· Russian customs officials last week seized an Amnesty International report detailing allegations of human rights abuses by Russian forces in Chechnya. The confiscation of the report at Moscow's Sheremetyevo airport, "sets a dangerous precedent which brings to mind old Soviet practices," Amnesty International said in a statement. Officials at Sheremetyevo could not immediately be reached. Amnesty said researcher Marina KATZAROVA arrived in Russia and was on her way to a human rights conference in Vladikavkaz at the invitation of the Russian government. Two cardboard boxes containing copies of the report, to have been distributed at the conference, were halted by customs officers. The Associated Press reported that the material appeared to be "anti-Russian government propaganda" and that the rights group might use the report for commercial purposes. Human rights groups have accused Russian forces fighting separatist rebels in Chechnya of widespread human rights violations against the civilian population, including looting and summary execution. The Kremlin denies allegations of systematic human rights abuses and insists that the heavy bombing and shelling of Chechnya, in which many civilians have died, was needed to wipe out secessionist rebels.


Ruble = 28.34/$1.00 (NY rate)

Ruble = 28.30/$1.00 (CB rate)

Ruble = 26.83/1 euro (CB rate)

Clinton Reviews Russia's Economic Plans

· US President Bill CLINTON on Sunday said that Russian President Vladimir PUTIN's economic plans and team of advisors were encouraging signs that Russia could stage a sustained economic recovery. "I am encouraged by the economic plan President PUTIN has outlined and by the current recovery, and we look forward to Russia continuing to implement those reforms which will actually make the recovery last," CLINTON said. PUTIN has organized a team of pro-market reformers to shape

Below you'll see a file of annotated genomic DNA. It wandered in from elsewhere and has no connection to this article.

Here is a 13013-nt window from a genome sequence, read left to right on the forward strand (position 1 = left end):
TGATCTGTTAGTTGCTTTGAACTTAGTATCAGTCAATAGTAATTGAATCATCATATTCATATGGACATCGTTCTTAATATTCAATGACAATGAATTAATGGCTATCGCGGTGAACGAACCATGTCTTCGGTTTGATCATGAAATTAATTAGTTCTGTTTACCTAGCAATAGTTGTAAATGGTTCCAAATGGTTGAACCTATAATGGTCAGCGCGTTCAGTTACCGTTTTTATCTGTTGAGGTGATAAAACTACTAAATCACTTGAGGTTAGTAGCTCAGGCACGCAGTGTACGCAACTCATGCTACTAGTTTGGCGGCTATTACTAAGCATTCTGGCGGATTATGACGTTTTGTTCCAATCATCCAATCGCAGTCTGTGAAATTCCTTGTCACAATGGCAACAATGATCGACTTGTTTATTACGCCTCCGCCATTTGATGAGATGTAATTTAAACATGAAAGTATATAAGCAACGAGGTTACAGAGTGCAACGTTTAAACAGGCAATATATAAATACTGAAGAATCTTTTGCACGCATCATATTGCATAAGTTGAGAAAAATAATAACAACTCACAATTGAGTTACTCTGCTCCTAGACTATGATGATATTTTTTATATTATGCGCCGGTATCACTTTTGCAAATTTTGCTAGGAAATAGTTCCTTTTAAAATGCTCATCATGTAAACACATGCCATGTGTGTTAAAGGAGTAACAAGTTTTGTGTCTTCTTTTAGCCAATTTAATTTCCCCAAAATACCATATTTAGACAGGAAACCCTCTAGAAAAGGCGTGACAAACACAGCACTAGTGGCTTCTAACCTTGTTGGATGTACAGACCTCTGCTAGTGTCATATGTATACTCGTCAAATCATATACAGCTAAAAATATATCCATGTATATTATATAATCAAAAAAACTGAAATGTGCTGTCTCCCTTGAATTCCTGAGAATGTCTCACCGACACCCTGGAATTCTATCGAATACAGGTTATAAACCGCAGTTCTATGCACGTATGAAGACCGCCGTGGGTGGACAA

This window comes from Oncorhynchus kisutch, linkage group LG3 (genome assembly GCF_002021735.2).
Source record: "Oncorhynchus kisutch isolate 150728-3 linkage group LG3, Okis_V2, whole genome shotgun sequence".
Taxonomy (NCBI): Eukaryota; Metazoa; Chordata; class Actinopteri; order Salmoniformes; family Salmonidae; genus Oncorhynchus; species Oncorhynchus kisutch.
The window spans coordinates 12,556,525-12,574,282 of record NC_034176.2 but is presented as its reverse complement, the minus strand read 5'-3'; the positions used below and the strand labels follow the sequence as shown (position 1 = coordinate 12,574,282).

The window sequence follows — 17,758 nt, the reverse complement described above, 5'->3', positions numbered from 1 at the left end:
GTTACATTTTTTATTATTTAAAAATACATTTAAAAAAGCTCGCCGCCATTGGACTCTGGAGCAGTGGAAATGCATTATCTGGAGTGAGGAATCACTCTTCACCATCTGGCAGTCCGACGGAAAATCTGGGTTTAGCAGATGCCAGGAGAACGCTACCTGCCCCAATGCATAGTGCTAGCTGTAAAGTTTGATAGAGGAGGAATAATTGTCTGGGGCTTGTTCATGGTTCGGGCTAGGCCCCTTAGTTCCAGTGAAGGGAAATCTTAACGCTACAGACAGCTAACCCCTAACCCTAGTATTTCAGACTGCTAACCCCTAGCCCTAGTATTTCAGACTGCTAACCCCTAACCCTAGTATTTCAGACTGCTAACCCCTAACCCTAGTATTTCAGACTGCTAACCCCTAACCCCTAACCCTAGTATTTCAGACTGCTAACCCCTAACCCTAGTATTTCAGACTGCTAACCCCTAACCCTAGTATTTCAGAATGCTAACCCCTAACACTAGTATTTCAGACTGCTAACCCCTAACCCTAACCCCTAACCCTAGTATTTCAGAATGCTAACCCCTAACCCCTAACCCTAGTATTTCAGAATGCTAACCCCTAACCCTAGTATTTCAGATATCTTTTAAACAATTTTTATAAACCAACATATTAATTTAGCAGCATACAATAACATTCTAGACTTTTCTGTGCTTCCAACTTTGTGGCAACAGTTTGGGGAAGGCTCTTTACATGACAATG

the country's economic plan. CLINTON said, "This is a good economic team with a very good opportunity to increase investment in Russia." He urged Russia to attract foreign investment instead of depending on international financial aid. Russia has borrowed billions of dollars from international financial institutions such as the International Monetary Fund (IMF) in the past although the latest IMF loan program has been on hold since last year. He also encouraged Russia to diversify its economy instead of depending only on revenues from high oil prices. Russia's economy is grossly over-dependent on raw materials, with exports of oil, gas and metals accounting for some 75 percent of hard currency export earnings. CLINTON added that Russia should also press on with the fight against crime and corruption, endemic in many areas of Russian life. He said that Russia should pass laws against money laundering, for the protection of property, and a for new equitable tax code.